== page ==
In the “biographical” stories Jesus undergoes a ritual of water immersion administered by an acknowledged prophet, during which a dove-like spirit descends on him and a divine voice declares him to be “Son,” Jesus is then”driven” (Mark’s term) into the desert by his newly-acquired spirit where he undergoes a shamanic ordeal of prayer, fasting and temptation during which “his” spirit defeats another, “unholy” spirit (“the devil”); and after which Jesus returns from his ordeal with a mission and the new power “to make anyone follow him” – as well as the power to drive out evil spirits and to control them remotely, as well as to perform miraculous cures, to still storms and to raise the dead; to communicate his exorcistic and healing powers to disciples, to provide food miraculously, to change water into wine, to walk on water, to make miraculous escapes and to travel invisibly.
Jesus claims to possess the keys of the kingdom, undergoes metamorphosis and enjoys the gifts of precognition and telepathy; Jesus claims authority to interpret scripture, to establish and represent the Kingdom of God, and to reform tribal cultic practices; Jesus introduces new rites that unite his followers to him, such as foot washing, baptism, and the eucharist; Jesus claims unity with supernatural beings and exclusive knowledge of his god.
Moreover, Jesus continues to act posthumously, exhibiting invisibility, bilocation, materialization/dematerialization, and levitation; this risen or “post-Easter” Jesus is now claimed to have ascended to the heavenly realm, continuing to work wonders from that exalted location and who, in a monotheistic Jewish context (!) can now even be prayed to (the Aramaic Maranatha Prayer). Jesus, the “man who came down from heaven,” who embodied a (or the) Holy Spirit, is now a risen, radiant, star-like heavenly being. He is, in fact, on the way to becoming an example of that peculiar christology condemned by the rabbis, namely, a “second Power in heaven.”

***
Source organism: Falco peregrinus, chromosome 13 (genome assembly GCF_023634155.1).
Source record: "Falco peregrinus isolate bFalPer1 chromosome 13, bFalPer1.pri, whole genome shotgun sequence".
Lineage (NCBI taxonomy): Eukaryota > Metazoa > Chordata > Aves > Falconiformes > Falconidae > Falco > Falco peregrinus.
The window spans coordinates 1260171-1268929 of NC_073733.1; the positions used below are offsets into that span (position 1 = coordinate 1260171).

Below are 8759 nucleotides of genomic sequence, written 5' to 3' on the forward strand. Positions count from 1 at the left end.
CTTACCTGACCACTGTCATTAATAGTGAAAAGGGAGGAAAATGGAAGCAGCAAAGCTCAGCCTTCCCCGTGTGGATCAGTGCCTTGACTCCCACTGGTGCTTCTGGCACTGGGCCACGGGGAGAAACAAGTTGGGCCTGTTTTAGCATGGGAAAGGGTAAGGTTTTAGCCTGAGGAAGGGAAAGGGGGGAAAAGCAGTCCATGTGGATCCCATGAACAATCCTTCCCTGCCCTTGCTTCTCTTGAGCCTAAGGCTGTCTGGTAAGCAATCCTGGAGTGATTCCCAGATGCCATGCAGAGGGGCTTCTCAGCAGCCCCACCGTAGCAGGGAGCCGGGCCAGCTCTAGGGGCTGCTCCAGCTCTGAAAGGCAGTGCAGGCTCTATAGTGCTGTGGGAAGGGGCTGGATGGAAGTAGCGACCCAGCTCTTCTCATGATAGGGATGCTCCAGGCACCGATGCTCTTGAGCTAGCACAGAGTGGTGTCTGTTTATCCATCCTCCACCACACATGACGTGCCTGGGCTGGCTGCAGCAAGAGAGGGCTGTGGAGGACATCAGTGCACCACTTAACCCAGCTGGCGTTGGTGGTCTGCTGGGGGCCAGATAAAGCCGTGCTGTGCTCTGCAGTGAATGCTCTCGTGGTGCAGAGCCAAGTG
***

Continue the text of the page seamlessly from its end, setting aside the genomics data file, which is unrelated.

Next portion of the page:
Jesus the Vision Questor
With Jesus’ immersion in Spirit one can plausibly theorize that he was enlightened or at least customarily experienced satori-like glimpses of enlightenment. His culture did not possess the Eastern “psychology of enlightenment” that existed in Buddhism and Hinduism, but judging from the christological titles assigned to him by the early Jewish “church,” we may surmise that he had undergone a kind of “Jewish” enlightenment. Surely his self-description as the Son of Man points to this.
Some maintain that this Aramaic expression bar nasha, (in Hebrew, ben adam)was simply Jesus’ self-deprecating manner of indicating himself. In this context bar nasha simply means “the man,” and Jesus was merely euphemistically referring to himself: “the Son of Man says this” was Jesus’ humble way of saying, “this man, this guy, I myself, say this.”
However, this view ignores Jesus’ sayings that ascribe a heavenly, mystical meaning to “Son of Man.” In his trial before the high priests, Jesus answers the question of his messiahship by saying in so many words, “You have spoken correctly: I am the messiah, and you will see the Son of Man coming with Power in the clouds with great glory.” This is, if nothing else, a “high-christological” statement embedded in a deeply Jewish context, and it verges on the dreaded “Two Powers” heresy. No wonder that on hearing the high priest tore his robes and charged Jesus with blasphemy. In this context, “Son of Man” is can no longer be seen as an innocuous self-designation.
This is an explicit identification of the Son of Man with a celestial figure closely associated with “the Power” (God). Jesus is calling himself this Son of Man, or is at least claiming an intimate familiarity, if not identity, with that heavenly figure. When we recall (in a safely) metaphorical sense that the Torah already contained “two Powers'” heaven, Jesus’ statement becomes very bold and provocative. Ezekiel, Isaiah and Daniel describe a Primal Man, Heavenly Man, Adam-like Man, the Adam Kadmon – a “Standing One” in heaven next to God’s throne. He was sometimes called Metatron, the one who stands beyond the Throne. He was sometimes called Yahoel (“Yahweh, Junior”). Yahoel was God’s chief assisting angel, who bore the divine Name and had the power to exercise divine judgment. Jesus, the Son of Man on earth, certainly verged on acting as if he had the knowledge and authority of a Yahoel or an Adam Kadmon.